The Guardian’s technology editor, Jack Schofield, was obviously feeling jealous of the volume of flames generated by Charlie Brooker’s “I hate Apple” article last month. Last week, he wrote a column in which he argued that Dell would find it very difficult to sell PCs with Linux pre-installed (which has been the subject of a concerted campaign by many Linux users recently).
He made some good points in the article – for example, the difficulty of choosing which version of Linux to offer, and the fact that the additional support costs and low volume sales would outweigh any savings from not having to pay the “Windows Tax” – but then went on to characterise the typical Linux user as “the sort of buyer no-one really wants”:
What Dell really needs are more high-end gamers who buy top-spec PCs in fancy cases for £2,500 or more, not low-end Linux users looking to save £25 on Windows.
“Low-end Linux users”? Well, I wasn’t about to take that lying down, so I wrote the following email in response (on my – ahem – low-end Dell Dimension PC, but we’ll let that pass):
I suspect Jack Schofield is right that only a small proportion of those calling for Dell to sell PCs with Linux pre-loaded will actually end up buying them. Personally, if I wanted a fully “deFenestrated” PC I’d rather buy one with no OS installed (already available from Dell if you ask the right questions) and install my own preferred Linux version on it.
However, Schofield’s depiction of typical Linux users as tightfisted low-end purchasers is surely incorrect. The typical user of desktop Linux is more likely to be motivated by principle (software freedom) or geekery than by cost-avoidance. Many Linux users are precisely the sort of people who will be looking to spend four-figure sums on high-end, performance PCs – it’s just they don’t want to run Windows on them.
Individuals who use Linux purely for cost reasons quickly become disillusioned, because they often expect a system that is identical to Windows in every particular except cost. However, Linux is different from Windows at almost every point (normally to Linux’s advantage, but still different), and those who lack the other motivations to carry them up the learning curve will often give up in frustration – especially when they run up against some of the remaining difficulties with using desktop Linux in a proprietary software world.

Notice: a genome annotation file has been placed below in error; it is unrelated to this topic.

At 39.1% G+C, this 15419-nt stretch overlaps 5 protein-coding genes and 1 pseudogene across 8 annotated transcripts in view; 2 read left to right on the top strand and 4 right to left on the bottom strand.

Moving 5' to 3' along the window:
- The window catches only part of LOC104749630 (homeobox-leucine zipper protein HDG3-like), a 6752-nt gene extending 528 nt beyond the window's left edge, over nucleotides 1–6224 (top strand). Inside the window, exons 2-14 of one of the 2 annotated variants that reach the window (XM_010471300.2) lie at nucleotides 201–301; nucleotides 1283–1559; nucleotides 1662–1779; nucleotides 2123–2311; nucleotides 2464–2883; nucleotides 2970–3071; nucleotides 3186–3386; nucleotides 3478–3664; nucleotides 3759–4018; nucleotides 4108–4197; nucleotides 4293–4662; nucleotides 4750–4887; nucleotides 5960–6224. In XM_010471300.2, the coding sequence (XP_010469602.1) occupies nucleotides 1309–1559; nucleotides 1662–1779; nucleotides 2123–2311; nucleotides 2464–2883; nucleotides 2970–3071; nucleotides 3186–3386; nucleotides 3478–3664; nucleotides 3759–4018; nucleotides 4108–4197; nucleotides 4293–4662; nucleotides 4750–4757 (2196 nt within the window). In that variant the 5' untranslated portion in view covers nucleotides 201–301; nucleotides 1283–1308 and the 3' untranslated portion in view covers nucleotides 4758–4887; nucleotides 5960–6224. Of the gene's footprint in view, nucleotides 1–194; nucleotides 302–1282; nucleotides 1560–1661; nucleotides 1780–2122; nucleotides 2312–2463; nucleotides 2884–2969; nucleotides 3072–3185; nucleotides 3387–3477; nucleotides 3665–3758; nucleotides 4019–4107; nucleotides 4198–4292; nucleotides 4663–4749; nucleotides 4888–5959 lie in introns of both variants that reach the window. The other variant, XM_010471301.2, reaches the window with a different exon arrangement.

I wasn’t expecting a personal response from Jack Schofield, but he replied with a very gracious email – any email that starts by describing my comments as “much more intelligent than the average response I’ve had” is going to get me on-side pretty quickly 🙂 – which pointed out that I had probably overstated the willingness of Linux users to spend large amounts on high-end PCs. Schofield may well be right, though (as I pointed out in return) my central point about the true motivations of desktop Linux users still stands.
So anyway, I was looking forward to seeing if my original email would get published in this week’s Technology Guardian. The good news is, it was. The bad news is – well, see for yourselves:
I suspect Jack Schofield is right that only a small proportion of those calling for Dell to sell PCs with Linux will buy them. If I wanted a “deFenestrated” PC I’d rather buy one with no OS installed and put my preferred Linux version on it. However, the depiction of typical Linux users as tightfisted low-end purchasers is surely incorrect. The typical Linux user is more likely to be motivated by geekery.
I’m not sorry the letter has been cut down in length – it’s always a pleasure to see what a good job the Guardian sub-editors can make of editing things down like that, as can be seen if you compare the two versions side by side – but it’s absolutely maddening to have the reference to software freedom removed. The end result reads like yet another snide reference to Linux geeks (in their mothers’ basements, no doubt).
I’m tempted to write and ask them to replace my name with “Alan Smithee”…